Gender Discrimination

Both women and men face gender discrimination


Even in this day and age, women struggle to achieve equal pay for equal work. Some experience discrimination around pregnancy, and fight for paid maternity leave. Child-care issues are a major factor in a woman’s ability to be in the work force. Single parents face challenges every time a child is ill, or school is cancelled.

Out of 11.7 million single-parent families in 2010, 9.9 million were headed by custodial moms, according to Twenty-three percent of children in single-parent families lived exclusively with their mothers. Currently, 1 in 4 U.S. households is headed by a single mom according to Reuters, and almost without exception these women earn far less than married women with children. Twenty-nine percent of custodial single moms live at or below the poverty level, according to The pay gap between single and married women without children is, on average, $857 per year. Shockingly, the different in the pay between single and married moms averages $19,000 per year, according to the Pew Research Center. In 1960 there were 1.9 million single moms in the United States; by 2011 there were 8.6 million.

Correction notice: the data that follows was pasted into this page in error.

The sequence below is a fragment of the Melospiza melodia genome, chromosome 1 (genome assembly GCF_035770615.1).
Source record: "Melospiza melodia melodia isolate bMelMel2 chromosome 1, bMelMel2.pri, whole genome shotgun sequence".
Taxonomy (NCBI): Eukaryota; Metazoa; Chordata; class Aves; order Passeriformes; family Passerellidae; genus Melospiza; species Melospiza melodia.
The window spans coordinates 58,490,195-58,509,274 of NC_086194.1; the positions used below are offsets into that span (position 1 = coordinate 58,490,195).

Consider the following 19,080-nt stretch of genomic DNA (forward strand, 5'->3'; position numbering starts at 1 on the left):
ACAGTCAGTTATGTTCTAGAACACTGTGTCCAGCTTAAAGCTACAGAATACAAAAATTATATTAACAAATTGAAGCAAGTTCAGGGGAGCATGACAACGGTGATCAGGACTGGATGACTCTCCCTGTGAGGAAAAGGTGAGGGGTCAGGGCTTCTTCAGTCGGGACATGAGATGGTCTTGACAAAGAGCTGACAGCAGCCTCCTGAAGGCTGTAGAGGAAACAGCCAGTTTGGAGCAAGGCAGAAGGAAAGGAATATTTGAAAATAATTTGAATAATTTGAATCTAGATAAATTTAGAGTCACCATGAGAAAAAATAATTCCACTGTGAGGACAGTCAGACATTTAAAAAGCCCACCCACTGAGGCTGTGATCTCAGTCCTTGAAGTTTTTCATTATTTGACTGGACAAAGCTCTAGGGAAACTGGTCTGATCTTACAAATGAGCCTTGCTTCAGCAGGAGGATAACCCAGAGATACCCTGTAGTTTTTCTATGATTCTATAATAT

Women of every age can both benefit from and serve as models of strong leaders who seek to create balance among professional, personal, and family responsibilities. Do you have experiences that could benefit someone else? Do you want to talk to someone who can help you with career roles or discrimination? Contact the Gender Equity Initiative: [email protected]


We don't usually think about men when we talk about discrimination and abuse, but they are not immune. Single fathers and stay-at-home dads often have to fight for recognition as primary parents. Until fairly recently, diaper-changing stations were only installed in traditional women’s restrooms. Some work places do not grant paternity leave to their employees.

In 2011 there were 2.6 million single dads in the United States – 9 times more than in 1960, according to the Pew Research Center. According to, 12.9 percent of custodial single dads live in poverty, and single dads in general almost always make less money than married dads, according to Reuters. Only 69 percent of single dads have full-time jobs, compared to 88 percent of married dads. The biggest difference in the employment and earning potential of single versus married dads can be traced to issues of child care. Challenges to careers come as a result of marital status, parental status, gender and sexual orientation. People of all genders and ages benefit when all are treated equally.

Victims of sexual assault and domestic violence come in every gender. Additionally, all genders are subject to stereotypes, and society’s views of masculinity can affect life at home as much as at work. Visit the Rhode Island Coalition Against Domestic Violence's Ten Men campaign to find out more about men who consciously work to be models for their responsibility and responsible relationships in their community.

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Last Updated: 8/18/20